What is a corn on the foot?
Corns may be uncomfortable, but they grow to protect your foot from damage and can be easily treated. These are also called hyperkeratosis and are often caused by friction or pressure on the skin.
A corn is a hard, yellow lump of skin that usually grows on the feet. They grow because of stress and pressure on the skin, but are not considered a skin disease. However, sometimes they can develop infections and affect your daily activities.
Symptoms of corns
Symptoms of a hard corn on your feet may include:
They grow on the baby toe, on tops of the toes, on bony lumps, or on toe joints.
Soft corns are softer lumps in the skin, usually between the toes. Symptoms of soft corns may include:
- Soggy, soft skin between the toes
- Pain while walking
- Development between fourth and fifth toes
Soft corns are more prone to fungal or bacterial infections as the skin becomes soft and may open.
Causes of corns
Corns are caused by pressure or rubbing on the skin. Extra skin and keratin grows to protect against sores. As the skin and keratin build up, corns grow and can cause pain and difficulty walking.
A number of factors can cause corns on the foot, including:
- Bony lumps on your toes
- How you walk
- Poorly-fitting shoes
- High-heeled shoes
- Bone structure of your foot
Who can get corns
Poorly-fitting shoes are the most common cause of corns. People who wear shoes that are too tight or too small may develop corns. Corns also commonly develop on toes that have bony lumps, that curl under, or have a hammertoe deformity.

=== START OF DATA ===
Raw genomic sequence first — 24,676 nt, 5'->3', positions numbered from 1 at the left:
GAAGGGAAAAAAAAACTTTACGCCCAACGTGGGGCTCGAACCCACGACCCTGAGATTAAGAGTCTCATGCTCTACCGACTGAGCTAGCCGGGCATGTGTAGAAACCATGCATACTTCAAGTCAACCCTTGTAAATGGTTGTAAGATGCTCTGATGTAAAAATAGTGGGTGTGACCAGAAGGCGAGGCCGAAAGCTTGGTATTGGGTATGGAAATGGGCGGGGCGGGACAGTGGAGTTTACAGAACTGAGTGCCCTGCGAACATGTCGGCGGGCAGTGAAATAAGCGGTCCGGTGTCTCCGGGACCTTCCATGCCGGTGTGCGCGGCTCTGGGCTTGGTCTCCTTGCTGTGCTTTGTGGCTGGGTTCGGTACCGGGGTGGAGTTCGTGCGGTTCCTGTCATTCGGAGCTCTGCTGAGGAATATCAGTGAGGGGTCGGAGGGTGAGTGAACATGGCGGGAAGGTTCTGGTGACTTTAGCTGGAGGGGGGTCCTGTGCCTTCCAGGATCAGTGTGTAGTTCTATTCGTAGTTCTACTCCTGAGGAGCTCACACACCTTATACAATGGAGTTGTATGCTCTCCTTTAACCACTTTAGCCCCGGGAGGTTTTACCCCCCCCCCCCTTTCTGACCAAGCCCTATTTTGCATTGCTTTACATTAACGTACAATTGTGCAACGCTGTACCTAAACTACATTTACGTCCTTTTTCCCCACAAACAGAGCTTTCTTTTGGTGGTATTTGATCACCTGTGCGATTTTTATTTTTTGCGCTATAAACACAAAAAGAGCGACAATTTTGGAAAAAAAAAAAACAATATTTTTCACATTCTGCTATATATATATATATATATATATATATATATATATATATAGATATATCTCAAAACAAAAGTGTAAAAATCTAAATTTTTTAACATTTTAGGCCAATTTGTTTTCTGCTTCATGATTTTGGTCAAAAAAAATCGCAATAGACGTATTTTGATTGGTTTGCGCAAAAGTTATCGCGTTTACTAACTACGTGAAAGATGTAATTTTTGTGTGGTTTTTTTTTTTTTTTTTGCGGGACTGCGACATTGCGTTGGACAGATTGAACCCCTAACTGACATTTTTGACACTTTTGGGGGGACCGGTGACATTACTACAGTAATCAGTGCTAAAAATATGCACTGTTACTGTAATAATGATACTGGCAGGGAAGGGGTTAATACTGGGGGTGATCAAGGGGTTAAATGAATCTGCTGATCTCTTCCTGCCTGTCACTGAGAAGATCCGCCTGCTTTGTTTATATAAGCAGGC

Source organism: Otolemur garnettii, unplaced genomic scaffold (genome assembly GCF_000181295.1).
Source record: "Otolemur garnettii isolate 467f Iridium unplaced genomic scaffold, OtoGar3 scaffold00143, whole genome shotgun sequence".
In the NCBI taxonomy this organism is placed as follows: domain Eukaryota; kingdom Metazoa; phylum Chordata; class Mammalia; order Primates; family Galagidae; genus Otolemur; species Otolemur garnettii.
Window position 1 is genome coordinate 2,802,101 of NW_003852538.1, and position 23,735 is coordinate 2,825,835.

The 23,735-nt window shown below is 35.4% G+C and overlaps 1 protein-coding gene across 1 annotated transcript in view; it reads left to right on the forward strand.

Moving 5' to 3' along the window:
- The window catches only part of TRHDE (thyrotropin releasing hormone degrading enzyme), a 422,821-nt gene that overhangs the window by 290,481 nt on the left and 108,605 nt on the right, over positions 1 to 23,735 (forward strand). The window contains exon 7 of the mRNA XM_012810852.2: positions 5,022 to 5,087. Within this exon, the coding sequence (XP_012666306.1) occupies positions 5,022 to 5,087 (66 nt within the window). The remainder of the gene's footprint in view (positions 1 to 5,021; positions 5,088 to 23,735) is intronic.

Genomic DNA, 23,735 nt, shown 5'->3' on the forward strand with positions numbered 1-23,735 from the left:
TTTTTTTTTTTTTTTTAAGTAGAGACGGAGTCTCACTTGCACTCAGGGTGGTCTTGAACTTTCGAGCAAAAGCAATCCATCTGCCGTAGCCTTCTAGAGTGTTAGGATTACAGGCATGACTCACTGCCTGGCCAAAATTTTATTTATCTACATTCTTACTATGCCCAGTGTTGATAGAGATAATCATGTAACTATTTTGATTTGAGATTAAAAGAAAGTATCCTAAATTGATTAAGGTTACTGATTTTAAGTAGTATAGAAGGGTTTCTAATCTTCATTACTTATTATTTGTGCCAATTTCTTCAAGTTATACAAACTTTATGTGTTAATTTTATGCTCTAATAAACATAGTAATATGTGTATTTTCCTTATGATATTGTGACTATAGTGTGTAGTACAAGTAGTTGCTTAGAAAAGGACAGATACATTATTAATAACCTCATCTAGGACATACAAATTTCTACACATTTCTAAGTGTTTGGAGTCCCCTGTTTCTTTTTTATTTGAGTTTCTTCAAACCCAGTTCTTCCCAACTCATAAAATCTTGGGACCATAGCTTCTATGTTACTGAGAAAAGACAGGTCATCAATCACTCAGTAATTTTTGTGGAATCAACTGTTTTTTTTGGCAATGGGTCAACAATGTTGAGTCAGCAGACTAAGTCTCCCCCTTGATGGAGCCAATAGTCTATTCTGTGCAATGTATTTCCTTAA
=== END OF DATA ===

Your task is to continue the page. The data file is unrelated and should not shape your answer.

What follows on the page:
People with darker skin and older people could be more likely to develop corns. People who wear high heels or narrower shoes may also be more likely to develop corns.
Diagnosis for corns
To diagnose a corn, your doctor will examine your feet. They may also ask you questions about your shoes, your physical activity, and your medical history.
Your doctor may perform other tests to check for bone problems or other underlying factors. These may include:
- Dermoscopy, to examine the skin under a dermatoscope
- X-Rays to examine bone structure
- Pressure test of the feet
Treatment for a corn on your foot
Your doctor may suggest you manage the corn on your foot with treatment at home.
You may be able to find over-the-counter corn foot treatments at your pharmacy, including :
- Salicylic acid pad or solution
- Urea 40% cream
- Silver nitrate dressing
- Hydrocolloid dressing
These can be applied to the affected area and act as a softening corn treatment, but you must follow directions closely as these products can damage the healthy skin around the corn. You may also take pain relief medication to ease the pain.
Home care and alternatives remedies
You can also manage the corn on your foot with at home treatment. You can:
- Wear thick, cushioned socks
- Wear wider shoes
- Wear comfortable shoes with a low heel
- Soak your foot in warm water to soften the corn
- Use heel pads in your shoes
- Use soft insoles in your shoes
- Remove hard skin with a pumice or foot file
- Moisturize your feet to keep the skin soft
Your doctor may recommend orthotics, specialized orthopedic shoes, or toe spacers to help take pressure and friction off your toes and the corns.
Your doctor may perform minor procedures for the corn on your foot as part of treatment. These may include shaving away the corn, which reduces pressure and may help relieve pain. You may need to soak your foot in warm water and trim the skin regularly with a pumice stone after this procedure. They may also recommend laser removal.
Complications of corns
Corns are not a serious problem, however complications can develop. You should seek medical attention if:
- Dark patches appear under the corn
- Blood, pus, or discharge ooze out of the corn
- It doesn’t improve after three weeks of home treatment
- The pain is so severe you can’t do normal activities
- You have diabetes, heart disease, or circulation problems
Do not try to cut off corns on your own as this may create more foot problems.
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American Family Physician: "Corns and Calluses Resulting from Mechanical Hyperkeratosis."
Harvard Health Publishing Harvard Medical School: "Calluses and corns."
National Health Service: "Corns and calluses."
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